Lewis Gilbert directs his third and final Bond movie with 1979’s Moonraker. Loosely based on Ian Fleming’s 1954 novel, this 007 film has a science fiction edge that was meant to capitalize on the popularity of a little something called Star Wars. It is an escapist yarn that does away with most of the Fleming book, with Christopher Wood penning the script.
By this point, the James Bond formula is well-known. Moonraker doesn’t deviate from it much, volleying from wild set piece to wilder set piece just in time for a climactic sequence that is as improbable as it is exhilarating.
The picture opens with the hijacking of a Moonraker space shuttle owned by Drax Industries. MI6 agent Bond (Roger Moore) is of course sent to investigate, which requires him to meet with billionaire Hugo Drax (Michael Lonsdale). 007 is immediately targeted by Drax, who is clearly hiding something in his ridiculously mammoth lair.
Bond teams with Dr. Holly Goodhead (Lois Chiles), an astronaut working for Drax, and comes across a plot that involves nerve gas and the movement of the villain’s operations to Rio. Naturally, the secret agent follows the trail and discovers an even more sinister conspiracy that eventually launches him into orbit.
As villains go, Drax is certainly ambitious. His real plans don’t come out until the end of the picture and this dampens the blow somewhat, especially considering how downright horrid (and interesting) his designs are. Lonsdale doesn’t bring much to the part, which is a shame considering all the potential that exists.
The return of Jaws (Richard Kiel) is a bit of a mixed bag. He goes through a bit of a transformation late in the game thanks to the arrival of Dolly (Blanche Ravalec) and this makes him into a rather sympathetic character. He’s still charged with some serious destruction and gets in a few good fights with Bond along the way, though.
Moore’s English gentleman routine is nearly automatic by now. He beds down numerous women, but he has his match in Goodhead. She doesn’t buckle like other Bond girls; she maintains her intelligence and cleverness until the very end. The other women, like Corinne Cléry as Drax’s hot pilot, are underused.
Moonraker excels when it keeps the speed up and whisks the audience through locales like Los Angeles, Rio and Venice. It seems only natural for the picture to wind up in space because it ran out of earthly sites. Gilbert and cinematographer Jean Tournier capture the action well enough, although there are some slip-ups.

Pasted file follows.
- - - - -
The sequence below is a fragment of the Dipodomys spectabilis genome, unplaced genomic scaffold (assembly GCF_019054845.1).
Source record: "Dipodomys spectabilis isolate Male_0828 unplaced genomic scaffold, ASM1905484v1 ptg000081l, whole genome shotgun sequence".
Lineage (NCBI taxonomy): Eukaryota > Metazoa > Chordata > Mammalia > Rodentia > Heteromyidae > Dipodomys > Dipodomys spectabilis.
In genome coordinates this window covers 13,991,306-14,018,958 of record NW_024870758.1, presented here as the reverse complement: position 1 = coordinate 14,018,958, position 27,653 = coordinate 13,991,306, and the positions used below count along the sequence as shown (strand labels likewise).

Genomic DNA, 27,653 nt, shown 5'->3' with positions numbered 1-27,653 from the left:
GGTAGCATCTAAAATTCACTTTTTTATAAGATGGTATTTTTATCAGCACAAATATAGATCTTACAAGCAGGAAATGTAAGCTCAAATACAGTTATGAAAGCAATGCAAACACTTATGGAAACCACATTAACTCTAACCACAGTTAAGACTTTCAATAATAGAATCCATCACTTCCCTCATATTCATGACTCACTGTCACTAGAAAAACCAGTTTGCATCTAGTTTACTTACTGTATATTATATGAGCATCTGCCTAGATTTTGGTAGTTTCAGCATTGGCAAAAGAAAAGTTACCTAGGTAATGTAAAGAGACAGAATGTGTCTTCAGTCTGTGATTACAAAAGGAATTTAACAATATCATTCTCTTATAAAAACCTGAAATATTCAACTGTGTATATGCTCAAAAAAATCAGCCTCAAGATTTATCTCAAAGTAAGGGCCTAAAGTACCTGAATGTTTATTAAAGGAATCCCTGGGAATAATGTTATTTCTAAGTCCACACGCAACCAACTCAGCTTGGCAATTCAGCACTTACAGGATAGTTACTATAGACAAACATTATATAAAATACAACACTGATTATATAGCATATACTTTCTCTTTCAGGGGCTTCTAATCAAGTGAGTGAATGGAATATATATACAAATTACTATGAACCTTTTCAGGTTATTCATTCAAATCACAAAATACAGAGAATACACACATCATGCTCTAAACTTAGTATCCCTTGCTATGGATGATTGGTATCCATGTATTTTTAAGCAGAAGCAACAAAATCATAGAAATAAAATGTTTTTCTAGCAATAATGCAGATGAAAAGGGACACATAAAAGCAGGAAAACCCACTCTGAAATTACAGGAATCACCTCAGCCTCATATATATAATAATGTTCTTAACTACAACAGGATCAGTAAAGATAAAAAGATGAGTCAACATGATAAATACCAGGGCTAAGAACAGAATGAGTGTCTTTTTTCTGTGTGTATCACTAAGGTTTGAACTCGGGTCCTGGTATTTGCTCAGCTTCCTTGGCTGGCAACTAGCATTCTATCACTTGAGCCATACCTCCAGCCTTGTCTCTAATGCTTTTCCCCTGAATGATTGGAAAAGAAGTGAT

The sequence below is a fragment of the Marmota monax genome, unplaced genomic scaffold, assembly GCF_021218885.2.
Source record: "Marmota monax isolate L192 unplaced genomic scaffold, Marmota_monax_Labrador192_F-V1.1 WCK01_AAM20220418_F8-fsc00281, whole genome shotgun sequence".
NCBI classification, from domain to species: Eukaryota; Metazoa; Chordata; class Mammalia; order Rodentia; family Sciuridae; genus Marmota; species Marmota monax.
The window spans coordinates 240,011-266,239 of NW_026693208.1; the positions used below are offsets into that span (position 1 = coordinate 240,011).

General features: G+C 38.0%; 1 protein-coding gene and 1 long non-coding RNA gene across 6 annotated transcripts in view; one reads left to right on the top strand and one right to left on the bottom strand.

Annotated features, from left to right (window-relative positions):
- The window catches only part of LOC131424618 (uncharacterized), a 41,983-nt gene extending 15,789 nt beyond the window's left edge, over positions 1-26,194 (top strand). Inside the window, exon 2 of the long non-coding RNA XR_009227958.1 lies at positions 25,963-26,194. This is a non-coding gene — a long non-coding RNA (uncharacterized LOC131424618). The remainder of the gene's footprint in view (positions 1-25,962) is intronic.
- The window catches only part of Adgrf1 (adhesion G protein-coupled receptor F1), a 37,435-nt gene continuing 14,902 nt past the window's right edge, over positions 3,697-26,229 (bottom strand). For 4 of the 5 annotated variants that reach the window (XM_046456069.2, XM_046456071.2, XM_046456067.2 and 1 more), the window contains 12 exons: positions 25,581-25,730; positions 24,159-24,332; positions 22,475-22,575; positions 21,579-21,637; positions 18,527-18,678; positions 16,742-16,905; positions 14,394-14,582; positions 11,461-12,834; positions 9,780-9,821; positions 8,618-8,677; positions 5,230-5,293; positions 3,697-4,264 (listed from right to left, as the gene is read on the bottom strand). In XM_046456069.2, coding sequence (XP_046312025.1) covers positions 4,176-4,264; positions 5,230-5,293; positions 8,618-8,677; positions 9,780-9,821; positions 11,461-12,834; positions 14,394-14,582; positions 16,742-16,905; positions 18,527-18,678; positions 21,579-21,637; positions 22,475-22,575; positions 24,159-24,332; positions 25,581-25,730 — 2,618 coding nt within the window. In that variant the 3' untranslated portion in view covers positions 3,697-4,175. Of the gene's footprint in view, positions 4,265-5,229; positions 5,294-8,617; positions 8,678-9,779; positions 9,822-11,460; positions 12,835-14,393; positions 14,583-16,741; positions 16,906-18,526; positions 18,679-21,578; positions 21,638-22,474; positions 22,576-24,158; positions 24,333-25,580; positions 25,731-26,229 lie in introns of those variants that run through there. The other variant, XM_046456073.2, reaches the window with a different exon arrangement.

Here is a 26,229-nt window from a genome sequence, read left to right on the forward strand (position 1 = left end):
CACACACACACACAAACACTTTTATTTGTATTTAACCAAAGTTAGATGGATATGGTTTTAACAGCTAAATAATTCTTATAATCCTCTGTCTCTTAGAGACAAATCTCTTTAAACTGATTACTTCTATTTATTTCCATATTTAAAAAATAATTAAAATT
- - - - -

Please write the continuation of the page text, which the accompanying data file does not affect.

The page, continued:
As with The Spy Who Loved Me, Moonraker has trouble topping its opening scene. It is a wonder of skydiving awesomeness, with Bond and Jaws plunging through the air as they fight it out. A lightweight Panavision was used to capture the sequence and the stuntmen – Jake Lombard, B.J. Worth and Ron Luginbill – took some 88 dives to get it right.
There are also some incredible sets, including Drax’s mansion. Ken Adam’s designs, which were made in France rather than at Pinewood’s 007 Stage, were enormous. The climactic sequence in space still holds the world record for the most zero gravity wires used in one scene, while the glass museum is another work of art.
The gadgets are also on-point, even if they do venture well over the line into silly territory. Bond’s gondola in a critical Venice chase sequence is a great work of transformation and it gives way to one of the weirdest chase sequences in the picture. The attempts at humour as 007 takes to land are a little much, especially the double-take from the pigeon.
Moonraker is among the sillier of the Bond movies, but it’s also very amusing. It is an undemanding spectacle full of absurdity and some marvellous set pieces. The stunts are stunning, especially the initial scene, but the comedy misses more than it hits and the villain leaves a lot to be desired. Still, Moonraker is a fairly good effort overall.